Michel Fiffe, the creator of the critically acclaimed comic Copra, dropped a bombshell out of the blue on fans last month when he announced that the series would be leaving Image Comics effective immediately to return to the world of self-publishing. People were shocked and had many questions.
Thankfully, Michel sat down with The Beat to discuss the reasoning behind the decision, and what the future holds for Copra.
Billy Henehan: First things first, let’s talk about what’s on the forefront of people’s minds. Why did you leave Image Comics? Were you unhappy there?
Michel Fiffe: The Toddfather [Image Comics co-founder Todd McFarlane] himself called me up and advised me to reconsider, telling me that I was the glue holding Image Comics together. I simply thought it would be better if I went back to self-publishing the single issues, while Image continues to publish the collections. That was the deal I had with my previous publisher, Bergen Street Comics, and it’s a set-up that allows me the freedom and immediacy to get COPRA into readers’ hands the way I envision it. Look, I wanted to plug into the Wednesday LCS ecosystem and I‘m glad I got to see how it worked up close, but — with 31+ self-published issues under my belt — it was time to take the reins.
Henehan: How does it feel to be doing everything yourself again, down to mailing out copies of the comic to fans from your Etsy shop? I remember when the move to Image was happening, you were looking forward to taking a step back from the physical mass production and distribution side of the process.
Fiffe: It feels great to be back and you know what — the reason I stopped was because I needed a break from doing the menial side of self-publishing. It was taking time away from actually making comics! That coincided with me taking a 2 year detour in work-for-hire projects, so when it was time to get back to COPRA, I felt like I couldn’t waste a single minute more on the non-creative matters… invoicing, shipping, etc. So with Image taking over the collections, their handling the series was a no-brainer. Thing is, being in charge of the single issues is part of the experience — for me, for the readers, for the retailers — it’s a small detail that goes a long way.
Henehan: Copra #38 is the start of The Ochizon Saga! If a new reader was jumping on Copra with #38, what would they need to know to get up to speed?
Fiffe: It’s the culmination of several story elements that have been bubbling for years, world-scale conflict mixed with personal, character-defining moments. All written, drawn, colored, and now published by me. Old school readers will have huge payoffs while new readers will get a taste of how the series looks and feels. I make every issue as reader friendly as possible so nobody should be lost. Everything you need in order to get what COPRA is about is front and center.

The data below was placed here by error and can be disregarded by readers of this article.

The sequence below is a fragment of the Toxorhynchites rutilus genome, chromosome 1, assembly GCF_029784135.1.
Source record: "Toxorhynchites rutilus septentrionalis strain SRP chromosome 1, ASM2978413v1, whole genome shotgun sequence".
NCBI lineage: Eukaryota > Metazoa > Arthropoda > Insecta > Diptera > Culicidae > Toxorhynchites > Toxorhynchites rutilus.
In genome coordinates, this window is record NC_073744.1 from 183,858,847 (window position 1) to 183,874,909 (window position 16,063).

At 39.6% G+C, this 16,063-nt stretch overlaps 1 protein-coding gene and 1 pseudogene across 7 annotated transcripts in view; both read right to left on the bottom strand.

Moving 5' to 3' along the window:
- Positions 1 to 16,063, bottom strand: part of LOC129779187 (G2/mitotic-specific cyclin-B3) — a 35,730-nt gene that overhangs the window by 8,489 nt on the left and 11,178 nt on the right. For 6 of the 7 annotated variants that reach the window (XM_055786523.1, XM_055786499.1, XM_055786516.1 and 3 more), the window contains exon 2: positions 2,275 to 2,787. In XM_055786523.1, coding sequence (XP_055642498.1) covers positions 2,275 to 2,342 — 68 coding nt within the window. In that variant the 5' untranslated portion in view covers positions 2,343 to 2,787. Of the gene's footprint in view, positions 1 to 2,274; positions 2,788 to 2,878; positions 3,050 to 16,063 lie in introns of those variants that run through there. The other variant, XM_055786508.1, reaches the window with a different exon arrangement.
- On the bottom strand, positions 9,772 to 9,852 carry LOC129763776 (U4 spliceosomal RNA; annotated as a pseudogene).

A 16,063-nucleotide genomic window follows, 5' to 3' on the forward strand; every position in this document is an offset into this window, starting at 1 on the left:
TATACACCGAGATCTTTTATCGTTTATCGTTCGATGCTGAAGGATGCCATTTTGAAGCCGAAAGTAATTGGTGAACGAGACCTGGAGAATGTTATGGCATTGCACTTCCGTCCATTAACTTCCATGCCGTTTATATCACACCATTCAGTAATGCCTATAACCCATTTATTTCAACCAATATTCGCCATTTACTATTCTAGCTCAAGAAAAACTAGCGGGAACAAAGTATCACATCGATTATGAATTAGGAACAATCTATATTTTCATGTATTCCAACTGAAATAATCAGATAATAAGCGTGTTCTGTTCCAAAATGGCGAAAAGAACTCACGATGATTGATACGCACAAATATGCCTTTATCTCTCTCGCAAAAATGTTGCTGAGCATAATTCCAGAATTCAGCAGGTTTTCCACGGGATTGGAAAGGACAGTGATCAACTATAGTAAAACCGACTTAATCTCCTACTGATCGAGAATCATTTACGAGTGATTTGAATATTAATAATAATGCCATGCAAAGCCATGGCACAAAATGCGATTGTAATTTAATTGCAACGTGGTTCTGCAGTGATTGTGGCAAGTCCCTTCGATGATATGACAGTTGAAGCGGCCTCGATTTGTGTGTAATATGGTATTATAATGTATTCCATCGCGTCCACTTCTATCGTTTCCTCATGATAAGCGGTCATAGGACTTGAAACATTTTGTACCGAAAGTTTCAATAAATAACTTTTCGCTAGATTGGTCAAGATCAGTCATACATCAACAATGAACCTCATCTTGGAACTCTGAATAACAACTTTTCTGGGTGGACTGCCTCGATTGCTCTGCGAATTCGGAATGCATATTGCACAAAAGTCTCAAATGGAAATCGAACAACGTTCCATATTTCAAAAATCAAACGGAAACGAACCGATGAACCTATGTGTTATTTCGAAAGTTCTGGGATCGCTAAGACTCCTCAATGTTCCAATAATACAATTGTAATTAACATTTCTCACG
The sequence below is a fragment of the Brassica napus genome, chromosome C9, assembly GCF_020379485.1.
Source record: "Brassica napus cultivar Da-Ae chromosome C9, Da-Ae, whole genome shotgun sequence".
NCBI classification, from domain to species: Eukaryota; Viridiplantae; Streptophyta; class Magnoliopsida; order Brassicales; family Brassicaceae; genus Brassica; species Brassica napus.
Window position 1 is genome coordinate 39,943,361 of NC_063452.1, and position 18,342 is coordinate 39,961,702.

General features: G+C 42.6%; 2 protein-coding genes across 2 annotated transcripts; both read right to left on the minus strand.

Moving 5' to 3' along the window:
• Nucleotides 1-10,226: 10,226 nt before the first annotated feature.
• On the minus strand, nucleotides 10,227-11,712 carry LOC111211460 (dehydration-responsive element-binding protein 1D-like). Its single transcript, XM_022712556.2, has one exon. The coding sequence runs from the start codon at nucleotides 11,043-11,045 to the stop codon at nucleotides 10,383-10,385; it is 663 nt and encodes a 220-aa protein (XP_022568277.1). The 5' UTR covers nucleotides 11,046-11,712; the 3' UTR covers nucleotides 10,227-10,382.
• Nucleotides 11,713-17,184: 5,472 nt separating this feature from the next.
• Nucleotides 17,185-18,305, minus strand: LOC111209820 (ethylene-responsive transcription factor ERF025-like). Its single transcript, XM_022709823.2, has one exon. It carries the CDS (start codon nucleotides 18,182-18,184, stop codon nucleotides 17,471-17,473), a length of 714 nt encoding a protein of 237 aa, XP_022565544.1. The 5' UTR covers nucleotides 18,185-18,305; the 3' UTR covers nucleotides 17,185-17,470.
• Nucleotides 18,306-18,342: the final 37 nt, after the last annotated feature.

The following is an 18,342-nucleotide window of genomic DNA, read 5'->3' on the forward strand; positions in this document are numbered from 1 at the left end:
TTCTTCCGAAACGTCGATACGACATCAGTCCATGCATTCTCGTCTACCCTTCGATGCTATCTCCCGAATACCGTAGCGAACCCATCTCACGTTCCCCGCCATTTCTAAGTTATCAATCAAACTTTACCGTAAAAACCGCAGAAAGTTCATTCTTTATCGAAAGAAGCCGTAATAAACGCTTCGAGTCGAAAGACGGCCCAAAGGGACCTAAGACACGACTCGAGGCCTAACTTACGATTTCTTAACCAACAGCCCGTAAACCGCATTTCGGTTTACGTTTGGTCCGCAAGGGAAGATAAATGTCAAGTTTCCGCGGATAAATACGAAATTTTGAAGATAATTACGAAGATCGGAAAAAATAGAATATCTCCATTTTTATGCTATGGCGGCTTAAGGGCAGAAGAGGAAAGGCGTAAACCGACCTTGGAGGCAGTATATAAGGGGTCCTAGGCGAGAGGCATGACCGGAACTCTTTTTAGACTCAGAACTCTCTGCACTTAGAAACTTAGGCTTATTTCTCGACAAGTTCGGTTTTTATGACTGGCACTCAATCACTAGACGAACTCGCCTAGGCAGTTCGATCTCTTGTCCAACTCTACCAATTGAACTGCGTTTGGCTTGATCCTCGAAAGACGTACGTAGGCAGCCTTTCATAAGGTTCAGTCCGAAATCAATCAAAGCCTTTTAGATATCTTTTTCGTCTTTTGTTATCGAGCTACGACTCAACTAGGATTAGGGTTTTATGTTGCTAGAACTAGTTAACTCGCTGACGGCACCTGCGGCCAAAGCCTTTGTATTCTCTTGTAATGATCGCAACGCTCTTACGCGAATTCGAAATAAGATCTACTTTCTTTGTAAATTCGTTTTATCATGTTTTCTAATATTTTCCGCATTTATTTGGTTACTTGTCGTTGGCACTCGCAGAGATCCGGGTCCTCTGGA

Henehan: When can fans expect a trade of Round Six, the Image Comics issues?
Fiffe: Tough to tell. These things have to be planned way in advance and so far, there still isn’t a release date. Because of these delays, Round Six will most likely collect ten issues instead of the initial five. I’ll beat the drum when the time comes.
Henehan: Is a Copra Vs trade in the works?
Fiffe: That, too, was in the planning stages but I wanted to have the first five Copra Image-published collections taken care of first. Copra Versus is never far from my mind.
Henehan: Speaking of reprints, this month saw the release of a gorgeous hardcover collection of Copra Round One in Italy by Italian publisher Panini. Panini handles foreign reprints across Europe. Are there plans for collections of Rounds in countries like Spain and France?
Fiffe: It looked sharp, huh? I was pretty impressed. A few editions are lined up, France and Brazil for sure. There was a Spanish edition ages ago, so I’m looking forward to revisiting new possibilities with them. My very first comics were from Spain, so it would be a thrill to get COPRA back in there.
Henehan: One of the most distinctive things about Copra is its paper stock. Your self-published issues had a very thick paper stock that I think many long time Copra-heads missed when Image published the series on standard paper. What influenced the change back to the thick paper?
Fiffe: Couple of things. When Image took over and began to release new single issues, I thought it made sense to start with a fresh Number One, when really it was the 32nd issue in the series. With my return to self-publishing, it was only natural that I fall back into the original model, which includes legacy numbering and the thicker paper stock. The reason I didn’t use that paper stock with Image was because it simply wasn’t viable, not at the quantity and frequency of long-term monthly publication. We landed on something I was happy with for those six Image issues, but now that I’m back on my own, I wanted to be consistent with what I initially established. Still ain’t cheap, but it’s a bit more manageable. The cover price per issue remains competitive, and the quality is undeniable.
Henehan: And finally, you’re a mainstay each year at HeroesCon. How did it feel having to miss it this year due to the show’s cancellation?
Fiffe: It didn’t hit me until the week of the show… and it was profoundly weird, definitely sad. I tried to stay offline that entire weekend to avoid getting depressed, so say we all. HeroesCon is THE biggest show for me, professionally, financially, socially, so it was definitely a blow. I look forward to everybody’s safe return, maybe signing books behind plastic cubicles or something. That sounds like my office fetish manifesting itself, actually. I think I just uncovered the real reason I returned to self-publishing.
Copra Rounds One through Five can be ordered through Image Comics from your local comic book shop. Copra #38 and 39, the first post-Image Comics issues, are available to order from Michel Fiffe right now.